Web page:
Hal Bidlack

Hal Bidlack

Way back in 1958, two events took place within 48 hours of each other that have great significance, at least to me. On March 17 of that year, the United States launched one of our very first satellites into Earth orbit. The small ball, roughly the size of a big grapefruit, was called Vanguard 1 and it coasted around our planet at an altitude of a tad under 400 miles. Oh, and the other event, two days earlier, was my arrival on Planet Earth, though I admit that event garnered far less international news coverage. Still, it mattered to me.

Now some 63 years later, both Vanguard 1 and I are still around. My existence isn’t too starling, but it is remarkable that that tiny satellite is still up there. All of the other early satellites launched by the US and by the USSR (at the time) have long since seen their orbits degrade and the hardware has burned up in the Earth’s atmosphere. But tiny Vanguard 1 was launched into a much higher orbit than most satellites, and so it continues to zip around our planet, decades after it launched. Its batteries failed in 1964, and while historic, it is now just space junk — the very first piece of space junk, but far from the last.

A recent Colorado Politics article caused me to reflect back on tiny Vanguard. I remembered back to my early days as an officer in the US Air Force, when, while visiting NORAD headquarters in Cheyenne Mountain, I asked the controller we were speaking with to show me where Vanguard was at that moment. He typed in the object number, which was “1,” into his computer, and up popped a global plot of the current position. It was over the Pacific, as I recall. At that time, the total number of objects being tracked by NORAD was well into the tens of thousands. Some items are almost funny, like the astronaut’s backup glove that drifted out of the open door and into space during the Gemini 4 mission. Other debris up there includes rocket upper stages of previous satellite launches, now dead and tumbling through space, dead satellites, and other bits of spacecrafts. 

Oh, and we have the Chinese to thank for a few extra 10,000 hunks of space junk, after they conducted a test in 2007 to see if their “anti-satellite” weapon could blow up one of their own dead satellites. It worked and created a vast cloud of brand-new space junk.

Today, space junk is a significant problem for space-faring nations. The International Space Station, for example, on occasion has had to maneuver out of the way of hunks of junk that could punch a hole in the station. The junk is a very real threat to our space operations, and it is getting worse.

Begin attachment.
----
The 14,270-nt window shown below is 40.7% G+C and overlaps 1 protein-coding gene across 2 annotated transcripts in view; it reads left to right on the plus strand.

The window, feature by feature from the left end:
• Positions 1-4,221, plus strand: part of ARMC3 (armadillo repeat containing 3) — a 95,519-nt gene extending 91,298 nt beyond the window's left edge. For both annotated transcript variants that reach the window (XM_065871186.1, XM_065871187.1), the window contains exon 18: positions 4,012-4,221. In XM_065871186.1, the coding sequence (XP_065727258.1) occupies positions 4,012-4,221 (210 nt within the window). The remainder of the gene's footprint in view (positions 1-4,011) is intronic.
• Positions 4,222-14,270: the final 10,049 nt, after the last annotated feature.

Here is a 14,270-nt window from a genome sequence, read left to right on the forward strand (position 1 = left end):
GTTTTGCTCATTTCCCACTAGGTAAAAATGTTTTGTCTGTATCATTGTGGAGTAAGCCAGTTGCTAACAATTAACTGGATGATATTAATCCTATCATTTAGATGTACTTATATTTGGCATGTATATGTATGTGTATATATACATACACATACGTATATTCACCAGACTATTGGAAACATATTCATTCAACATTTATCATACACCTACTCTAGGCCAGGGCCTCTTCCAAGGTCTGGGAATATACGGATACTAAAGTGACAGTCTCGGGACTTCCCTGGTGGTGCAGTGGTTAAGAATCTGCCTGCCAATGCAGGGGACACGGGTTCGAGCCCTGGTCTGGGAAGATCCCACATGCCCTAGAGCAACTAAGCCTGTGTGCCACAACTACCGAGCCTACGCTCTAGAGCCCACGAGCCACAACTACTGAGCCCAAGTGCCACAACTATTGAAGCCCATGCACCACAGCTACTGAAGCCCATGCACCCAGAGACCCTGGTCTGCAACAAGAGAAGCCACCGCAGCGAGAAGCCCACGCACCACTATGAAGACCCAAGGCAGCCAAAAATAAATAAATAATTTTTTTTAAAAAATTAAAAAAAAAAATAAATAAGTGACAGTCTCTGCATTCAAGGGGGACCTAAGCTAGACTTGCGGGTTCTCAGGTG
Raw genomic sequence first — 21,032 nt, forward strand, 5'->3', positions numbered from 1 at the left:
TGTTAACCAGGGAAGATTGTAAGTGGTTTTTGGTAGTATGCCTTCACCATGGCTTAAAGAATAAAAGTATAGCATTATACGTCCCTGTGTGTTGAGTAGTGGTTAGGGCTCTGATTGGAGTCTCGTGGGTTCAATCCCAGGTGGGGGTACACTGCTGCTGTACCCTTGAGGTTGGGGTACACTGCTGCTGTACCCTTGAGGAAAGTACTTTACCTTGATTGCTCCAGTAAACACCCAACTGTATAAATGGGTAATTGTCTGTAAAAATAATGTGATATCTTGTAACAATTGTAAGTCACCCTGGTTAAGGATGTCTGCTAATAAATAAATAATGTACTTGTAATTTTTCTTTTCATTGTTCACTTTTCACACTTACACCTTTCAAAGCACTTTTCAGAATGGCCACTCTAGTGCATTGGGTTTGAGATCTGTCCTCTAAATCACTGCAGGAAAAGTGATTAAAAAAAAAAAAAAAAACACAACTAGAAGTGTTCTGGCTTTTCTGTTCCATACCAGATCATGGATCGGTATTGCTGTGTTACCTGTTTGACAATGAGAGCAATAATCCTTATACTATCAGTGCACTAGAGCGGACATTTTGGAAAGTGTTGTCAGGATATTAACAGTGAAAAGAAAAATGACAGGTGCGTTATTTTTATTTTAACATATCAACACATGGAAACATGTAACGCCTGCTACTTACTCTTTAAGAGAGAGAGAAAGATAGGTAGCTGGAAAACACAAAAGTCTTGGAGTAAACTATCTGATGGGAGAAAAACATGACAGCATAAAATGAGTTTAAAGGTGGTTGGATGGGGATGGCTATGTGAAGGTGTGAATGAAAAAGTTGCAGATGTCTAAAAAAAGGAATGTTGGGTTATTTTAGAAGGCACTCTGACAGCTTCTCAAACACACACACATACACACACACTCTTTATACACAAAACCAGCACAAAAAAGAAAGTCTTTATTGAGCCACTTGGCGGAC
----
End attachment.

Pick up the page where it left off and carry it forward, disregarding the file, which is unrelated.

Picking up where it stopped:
So it was quite interesting to read about Denver-based Astroscale, a smallish company that just took a baby step, but a very important baby step, toward being able to not only clean up space junk, but eventually to even dock with and repair satellites that need fixing. In this test, the company launched two payloads: the first was the test dummy representing space junk, and the other was the capture gizmo. The good news is that the magnetic attractors on the capture satellite worked, and they were able to “collect” their test article. 

While this may not seem too significant in a world where we see a few billionaires launching themselves up there, and while Space X continues to have great success in flying to the ISS and beyond, this really is a big deal, and it is happening here in Colorado. We are currently tracking more than 27,000 pieces of space junk that are roughly golf ball sized and up. There are tens of thousands of smaller bits up there as well but are too small to be individually tracked. But even a fleck of paint, traveling at orbital velocities, can do damage. NASA had to replace several space shuttle windshield panels due to tiny bits of paint, moving at over 17,500 mph, hitting and damaging the window.

So, it is very exciting to see these initial steps and successes by Astroscale. The company hopes to become the “AAA” of space, able to clean up junk and repair satellites that would otherwise become more junk. And where one company sees success, our capitalistic system will likely see other companies jumping in with their own innovations and hardware.

From time to time, my mind wanders to that tiny ball of long-dead computer circuitry and batteries, silently flying through space, with the wonderous Earth rolling by below. If my back-of-the-envelope calculations are correct, Vanguard has orbited our planet just under 250,000 times. Even at the high orbit flown by Vanguard there are tiny tendrils of atmosphere that create drag and are very gradually slowing the spacecraft down. Eventually, in a couple hundred years or so, Vanguard will finally fall back to Earth, unless we send a mission up to recover the space pioneer to put it in the Smithsonian. 

I kind of hope they do, and maybe it will be Colorado’s Astroscale that goes and gets it.

Hal Bidlack is a retired professor of political science and a retired Air Force lieutenant colonel who taught more than 17 years at the U.S. Air Force Academy in Colorado Springs.

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